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The prevalence of impaired glucose metabolism in Hispanics with two or more risk factors for metabolic syndrome in the primary care setting

By March 10, 2009September 24th, 2020No Comments


Journal of the American Academy of Nurse Practitioners

Claudia P Neira 1 ,
Margaret Hartig,
Patricia A Cowan,
Pedro A Velasquez-Mieyer

Purpose: The purposes of this observational prospective study were (a) to identify
the prevalence of undiagnosed impaired glucose metabolism (IGM) including
impaired fasting glucose (IFG), impaired glucose tolerance (IGT), and type
2 diabetes mellitus (T2DM) in 55 Hispanic subjects with two or more risk
factors for the metabolic syndrome, (b) to examine the association between
glucose metabolism and cardiometabolic risk factors (CMRF), including
metabolic syndrome components, and (c) to identify predictors of IGM.
Data sources: Subjects underwent a physical examination and a 2-h 75-g oral glucose
tolerance test. Data were analyzed using SAS v9.1 with p < or = .05 considered significant. Nonparametric tests were applied including Mann-Whitney-Wilcoxon test and Spearman correlation coefficient. Stepwise logistic multiple regression was used to predict IGM. Conclusions: Twenty-five patients (46%) had IGM (18% IFG, 15% IGT, and 13%T2DM). Normal fasting glucose was found in 48% of subjects who had IGM. Lipid abnormalities were present in 98% including elevated triglycerides (TG 66%), total cholesterol (48%), low-density lipoprotein (68.8%), and low high-density lipoprotein (67.9%). Twenty-nine percent had body mass index (BMI) >25 kg/m(2) and 62% had BMI >30 kg/m, hypertension (24%), and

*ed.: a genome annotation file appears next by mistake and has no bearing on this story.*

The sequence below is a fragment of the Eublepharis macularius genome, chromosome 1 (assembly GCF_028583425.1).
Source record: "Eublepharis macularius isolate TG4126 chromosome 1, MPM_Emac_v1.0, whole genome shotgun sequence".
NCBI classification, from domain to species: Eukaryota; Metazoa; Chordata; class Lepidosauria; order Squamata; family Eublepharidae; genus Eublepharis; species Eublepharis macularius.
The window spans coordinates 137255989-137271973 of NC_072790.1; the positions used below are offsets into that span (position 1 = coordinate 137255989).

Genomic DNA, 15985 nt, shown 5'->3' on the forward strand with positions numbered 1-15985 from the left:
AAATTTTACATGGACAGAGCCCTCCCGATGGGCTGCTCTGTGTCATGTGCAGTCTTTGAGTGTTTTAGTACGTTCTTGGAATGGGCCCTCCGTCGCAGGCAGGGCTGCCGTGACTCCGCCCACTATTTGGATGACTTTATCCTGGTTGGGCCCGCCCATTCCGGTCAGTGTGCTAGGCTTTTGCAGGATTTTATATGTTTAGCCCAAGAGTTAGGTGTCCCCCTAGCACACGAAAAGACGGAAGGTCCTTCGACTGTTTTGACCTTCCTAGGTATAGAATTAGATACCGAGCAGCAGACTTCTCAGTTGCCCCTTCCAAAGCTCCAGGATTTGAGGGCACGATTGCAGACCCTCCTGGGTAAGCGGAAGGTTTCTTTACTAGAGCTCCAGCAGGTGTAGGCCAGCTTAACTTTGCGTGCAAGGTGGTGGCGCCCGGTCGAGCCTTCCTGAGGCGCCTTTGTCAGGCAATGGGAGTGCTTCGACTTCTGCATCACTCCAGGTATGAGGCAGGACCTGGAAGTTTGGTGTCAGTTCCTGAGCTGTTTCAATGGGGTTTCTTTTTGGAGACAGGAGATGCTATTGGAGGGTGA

elevated high-sensitivity C-reactive protein (63%), and mean number of
cardiometabolic risk factors (#CMRF) was 4.5. Mean values for each risk
factor were no different between groups except for #CMRF (p = .0001) and TG
(p = .0001). Total #CMRF was the best predictor of IGM.
Implications for practice: The prevalence of IGM is extremely high in Hispanics with metabolic
syndrome. Screening for IGM with fasting blood glucose alone underestimates
the prevalence of IGM in this population. In subjects with multiple CMRF,
screening at lower levels of BMI is warranted.


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